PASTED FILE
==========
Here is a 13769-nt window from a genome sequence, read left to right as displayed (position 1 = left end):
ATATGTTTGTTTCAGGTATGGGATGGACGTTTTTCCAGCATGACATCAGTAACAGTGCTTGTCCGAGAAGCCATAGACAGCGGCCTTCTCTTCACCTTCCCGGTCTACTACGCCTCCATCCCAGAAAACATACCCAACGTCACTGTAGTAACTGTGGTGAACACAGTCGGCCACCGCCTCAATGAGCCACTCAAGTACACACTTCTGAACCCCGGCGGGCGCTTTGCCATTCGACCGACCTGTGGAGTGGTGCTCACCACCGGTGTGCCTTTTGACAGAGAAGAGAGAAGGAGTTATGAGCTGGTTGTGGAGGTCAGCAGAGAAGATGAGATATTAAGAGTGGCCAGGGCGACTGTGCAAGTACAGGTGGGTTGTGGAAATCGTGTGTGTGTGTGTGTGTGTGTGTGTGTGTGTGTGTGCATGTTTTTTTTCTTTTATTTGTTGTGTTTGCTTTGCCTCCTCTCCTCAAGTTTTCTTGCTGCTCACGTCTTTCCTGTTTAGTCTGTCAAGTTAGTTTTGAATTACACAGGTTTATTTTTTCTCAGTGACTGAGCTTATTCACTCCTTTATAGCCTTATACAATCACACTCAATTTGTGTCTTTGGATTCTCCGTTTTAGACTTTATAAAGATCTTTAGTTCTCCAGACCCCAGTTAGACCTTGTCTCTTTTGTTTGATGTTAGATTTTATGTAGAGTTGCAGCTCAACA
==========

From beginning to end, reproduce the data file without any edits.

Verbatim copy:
Here is a 13769-nt window from a genome sequence, read left to right as displayed (position 1 = left end):
ATATGTTTGTTTCAGGTATGGGATGGACGTTTTTCCAGCATGACATCAGTAACAGTGCTTGTCCGAGAAGCCATAGACAGCGGCCTTCTCTTCACCTTCCCGGTCTACTACGCCTCCATCCCAGAAAACATACCCAACGTCACTGTAGTAACTGTGGTGAACACAGTCGGCCACCGCCTCAATGAGCCACTCAAGTACACACTTCTGAACCCCGGCGGGCGCTTTGCCATTCGACCGACCTGTGGAGTGGTGCTCACCACCGGTGTGCCTTTTGACAGAGAAGAGAGAAGGAGTTATGAGCTGGTTGTGGAGGTCAGCAGAGAAGATGAGATATTAAGAGTGGCCAGGGCGACTGTGCAAGTACAGGTGGGTTGTGGAAATCGTGTGTGTGTGTGTGTGTGTGTGTGTGTGTGTGTGTGCATGTTTTTTTTCTTTTATTTGTTGTGTTTGCTTTGCCTCCTCTCCTCAAGTTTTCTTGCTGCTCACGTCTTTCCTGTTTAGTCTGTCAAGTTAGTTTTGAATTACACAGGTTTATTTTTTCTCAGTGACTGAGCTTATTCACTCCTTTATAGCCTTATACAATCACACTCAATTTGTGTCTTTGGATTCTCCGTTTTAGACTTTATAAAGATCTTTAGTTCTCCAGACCCCAGTTAGACCTTGTCTCTTTTGTTTGATGTTAGATTTTATGTAGAGTTGCAGCTCAACA